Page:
David Bourget (Western Ontario)
David Chalmers (ANU, NYU)
Rafael De Clercq
Jack Alan Reynolds
Learn more about PhilPapers
Philosophical Psychology 1 (1):35-59 (1988)
Self-knowledge is based on several different forms of information, so distinct that each one essentially establishes a different 'self. The ecological self is the self as directly perceived with respect to the immediate physical environment; the interpersonal self, also directly perceived, is established by species-specific signals of emotional rapport and communication; the extended self is based on memory and anticipation; the private self appears when we discover that our conscious experiences are exclusively our own; the conceptual self or 'self-concept' draws its meaning from a network of socially-based assumptions and theories about human nature in general and ourselves in particular. Although these selves are rarely experienced as distinct (because they are held together by specific forms of stimulus information), they differ in their developmental histories, in the accuracy with which we can know them, in the pathologies to which they are subject, and generally in what they contribute to human experience
|Keywords||Identity Information Metaphysics Philosophical Psychology Self-knowledge|
|Categories||categorize this paper)|
Setup an account with your affiliations in order to access resources via your University's proxy server
Configure custom proxy (use this if your affiliation does not provide a proxy)
|Through your library|
References found in this work BETA
No references found.
Citations of this work BETA
Stan Klein (2013). The Sense of Diachronic Personal Identity. Phenomenology and the Cognitive Sciences 12 (4):791-811.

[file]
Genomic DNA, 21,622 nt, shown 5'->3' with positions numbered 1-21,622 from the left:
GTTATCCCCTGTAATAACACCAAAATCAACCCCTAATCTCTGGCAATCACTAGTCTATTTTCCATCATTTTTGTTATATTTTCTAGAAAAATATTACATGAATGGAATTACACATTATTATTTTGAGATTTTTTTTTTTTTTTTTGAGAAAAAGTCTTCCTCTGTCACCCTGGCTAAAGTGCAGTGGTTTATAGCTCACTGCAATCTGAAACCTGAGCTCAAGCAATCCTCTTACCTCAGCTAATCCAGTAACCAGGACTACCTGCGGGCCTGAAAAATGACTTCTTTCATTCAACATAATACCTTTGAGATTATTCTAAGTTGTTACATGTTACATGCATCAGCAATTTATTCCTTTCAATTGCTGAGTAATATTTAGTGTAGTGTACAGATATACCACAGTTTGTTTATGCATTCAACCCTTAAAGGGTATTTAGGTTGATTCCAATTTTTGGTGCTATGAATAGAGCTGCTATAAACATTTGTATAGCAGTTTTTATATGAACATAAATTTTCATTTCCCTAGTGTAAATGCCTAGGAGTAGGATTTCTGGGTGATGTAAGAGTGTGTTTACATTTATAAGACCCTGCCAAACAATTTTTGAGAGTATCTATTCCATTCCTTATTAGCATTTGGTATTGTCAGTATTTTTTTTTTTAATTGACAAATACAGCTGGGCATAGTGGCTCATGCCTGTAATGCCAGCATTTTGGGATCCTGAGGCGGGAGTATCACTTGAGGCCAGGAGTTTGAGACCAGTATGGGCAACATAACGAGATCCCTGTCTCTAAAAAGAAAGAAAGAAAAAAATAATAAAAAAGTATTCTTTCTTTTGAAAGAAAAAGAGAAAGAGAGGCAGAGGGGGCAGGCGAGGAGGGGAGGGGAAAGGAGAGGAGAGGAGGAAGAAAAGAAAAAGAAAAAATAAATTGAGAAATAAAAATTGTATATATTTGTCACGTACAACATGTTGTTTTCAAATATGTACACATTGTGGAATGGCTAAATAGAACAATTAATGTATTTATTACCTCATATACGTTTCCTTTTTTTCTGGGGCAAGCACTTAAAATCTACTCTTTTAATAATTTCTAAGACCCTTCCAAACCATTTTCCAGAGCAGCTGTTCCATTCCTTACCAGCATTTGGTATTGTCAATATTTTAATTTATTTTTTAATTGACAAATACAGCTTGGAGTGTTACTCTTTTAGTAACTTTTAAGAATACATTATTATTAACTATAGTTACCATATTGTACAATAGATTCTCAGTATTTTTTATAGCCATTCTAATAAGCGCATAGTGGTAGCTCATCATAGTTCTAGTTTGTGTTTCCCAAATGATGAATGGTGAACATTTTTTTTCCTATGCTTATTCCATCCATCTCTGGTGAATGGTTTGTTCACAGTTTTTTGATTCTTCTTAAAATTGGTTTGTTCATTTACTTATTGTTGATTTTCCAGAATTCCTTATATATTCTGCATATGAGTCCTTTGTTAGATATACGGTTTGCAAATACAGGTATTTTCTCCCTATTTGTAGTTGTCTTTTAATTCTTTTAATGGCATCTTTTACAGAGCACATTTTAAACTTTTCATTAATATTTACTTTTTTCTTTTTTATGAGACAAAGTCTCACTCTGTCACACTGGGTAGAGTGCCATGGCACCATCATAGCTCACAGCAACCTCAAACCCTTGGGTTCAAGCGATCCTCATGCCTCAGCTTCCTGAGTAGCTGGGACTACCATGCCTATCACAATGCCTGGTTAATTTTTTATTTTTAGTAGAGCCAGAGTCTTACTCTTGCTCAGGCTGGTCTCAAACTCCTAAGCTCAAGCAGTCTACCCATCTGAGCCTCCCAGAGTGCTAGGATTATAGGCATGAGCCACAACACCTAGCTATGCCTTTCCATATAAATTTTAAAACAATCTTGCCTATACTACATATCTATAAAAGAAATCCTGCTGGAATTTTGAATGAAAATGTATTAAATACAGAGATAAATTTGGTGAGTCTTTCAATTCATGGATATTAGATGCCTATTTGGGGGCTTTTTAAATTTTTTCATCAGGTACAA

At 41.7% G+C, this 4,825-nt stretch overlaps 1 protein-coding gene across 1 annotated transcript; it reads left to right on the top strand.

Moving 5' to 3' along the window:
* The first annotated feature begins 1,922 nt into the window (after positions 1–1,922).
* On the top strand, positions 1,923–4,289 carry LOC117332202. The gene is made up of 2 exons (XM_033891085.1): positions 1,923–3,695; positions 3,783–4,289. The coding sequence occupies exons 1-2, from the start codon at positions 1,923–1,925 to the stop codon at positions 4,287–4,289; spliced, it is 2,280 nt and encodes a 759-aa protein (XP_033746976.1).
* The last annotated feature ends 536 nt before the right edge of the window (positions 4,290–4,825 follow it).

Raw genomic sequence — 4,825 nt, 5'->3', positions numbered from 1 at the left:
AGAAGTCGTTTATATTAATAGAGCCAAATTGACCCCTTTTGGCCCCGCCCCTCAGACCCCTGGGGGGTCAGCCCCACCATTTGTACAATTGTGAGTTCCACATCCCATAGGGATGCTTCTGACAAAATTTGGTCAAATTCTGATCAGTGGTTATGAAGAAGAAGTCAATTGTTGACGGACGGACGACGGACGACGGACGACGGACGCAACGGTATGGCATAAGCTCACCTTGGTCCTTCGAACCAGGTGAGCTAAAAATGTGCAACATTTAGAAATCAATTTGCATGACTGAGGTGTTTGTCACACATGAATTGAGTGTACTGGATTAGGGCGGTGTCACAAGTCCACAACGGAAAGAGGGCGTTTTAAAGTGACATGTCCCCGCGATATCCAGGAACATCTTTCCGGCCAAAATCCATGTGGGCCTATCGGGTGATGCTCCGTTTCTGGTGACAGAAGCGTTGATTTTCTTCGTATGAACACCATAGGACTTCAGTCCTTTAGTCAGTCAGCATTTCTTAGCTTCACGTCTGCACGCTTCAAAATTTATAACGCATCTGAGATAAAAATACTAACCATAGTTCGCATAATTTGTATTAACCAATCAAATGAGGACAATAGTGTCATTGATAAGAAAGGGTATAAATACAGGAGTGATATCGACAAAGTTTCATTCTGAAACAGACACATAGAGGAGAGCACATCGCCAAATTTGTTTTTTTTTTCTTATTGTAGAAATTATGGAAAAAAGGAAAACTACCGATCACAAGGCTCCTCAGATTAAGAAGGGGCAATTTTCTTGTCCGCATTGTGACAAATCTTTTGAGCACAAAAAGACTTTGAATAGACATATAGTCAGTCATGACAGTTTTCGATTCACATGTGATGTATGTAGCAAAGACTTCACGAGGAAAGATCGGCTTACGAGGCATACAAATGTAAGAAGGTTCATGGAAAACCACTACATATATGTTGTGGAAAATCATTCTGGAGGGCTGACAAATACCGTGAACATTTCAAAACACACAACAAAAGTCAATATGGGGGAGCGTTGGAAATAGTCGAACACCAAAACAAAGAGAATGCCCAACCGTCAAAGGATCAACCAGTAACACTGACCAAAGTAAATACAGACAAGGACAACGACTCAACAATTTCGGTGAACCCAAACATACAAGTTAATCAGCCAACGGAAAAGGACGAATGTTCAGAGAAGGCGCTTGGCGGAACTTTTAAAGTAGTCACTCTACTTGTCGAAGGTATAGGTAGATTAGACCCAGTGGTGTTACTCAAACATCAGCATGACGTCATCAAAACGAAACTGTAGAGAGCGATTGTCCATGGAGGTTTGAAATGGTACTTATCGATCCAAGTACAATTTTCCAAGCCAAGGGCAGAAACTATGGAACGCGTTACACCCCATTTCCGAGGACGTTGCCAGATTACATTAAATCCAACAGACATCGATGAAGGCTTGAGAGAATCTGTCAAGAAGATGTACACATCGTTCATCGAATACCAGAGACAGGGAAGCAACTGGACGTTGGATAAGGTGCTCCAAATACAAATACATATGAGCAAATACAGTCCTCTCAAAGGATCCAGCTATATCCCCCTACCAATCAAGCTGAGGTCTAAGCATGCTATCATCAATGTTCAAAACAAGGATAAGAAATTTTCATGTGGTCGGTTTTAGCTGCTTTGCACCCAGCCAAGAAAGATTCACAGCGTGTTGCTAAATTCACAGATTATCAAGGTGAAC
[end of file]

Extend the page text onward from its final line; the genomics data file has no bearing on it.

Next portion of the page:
Thomas Fuchs (2009). Embodied Cognitive Neuroscience and its Consequences for Psychiatry. Poiesis and Praxis 6 (3-4):219-233.
Marc Slors (2010). Neural Resonance: Between Implicit Simulation and Social Perception. [REVIEW] Phenomenology and the Cognitive Sciences 9 (3):437-458.
Thomas Natsoulas (1991). Why Do Things Look as They Do? Some Gibsonian Answers to Koffka's Question. Philosophical Psychology 4 (2):183-202.
Tobias Schlicht, Anne Springer, Kirsten G. Volz, Gottfried Vosgerau, Martin Schmidt-Daffy, Daniela Simon & Alexandra Zinck (2009). Self as Cultural Construct? An Argument for Levels of Self-Representations. Philosophical Psychology 22 (6):687 – 709.
Similar books and articles
William E. Morris (1990). Knowledge and the Regularity Theory of Information. Synthese 82 (3):375-398.
Michael W. Pelczar (2005). Enlightening the Fully Informed. Philosophical Studies 126 (1):29-56.
Khosrow Bagheri (2008). Globalization, Information Revolution, and Their Relations to Education: Emphasizing J. F. Lyotard's View. JOURNAL OF EDUCATIONAL INNOVATIONS 22:145-158.
Fred Dretske (2006). Information and Closure. Erkenntnis 64 (3):409 - 413.
Keith Lehrer (1987). Personal and Social Knowledge. Synthese 73 (1):87 - 107.
Ulric Neisser (1988). Five Kinds of Self-Knowledge. Philosophical Psychology 1 (1):35 – 59.
Added to index2009-01-28
Total downloads220 ( #1,990 of 1,096,547 )
Recent downloads (6 months)13 ( #11,197 of 1,096,547 )
How can I increase my downloads?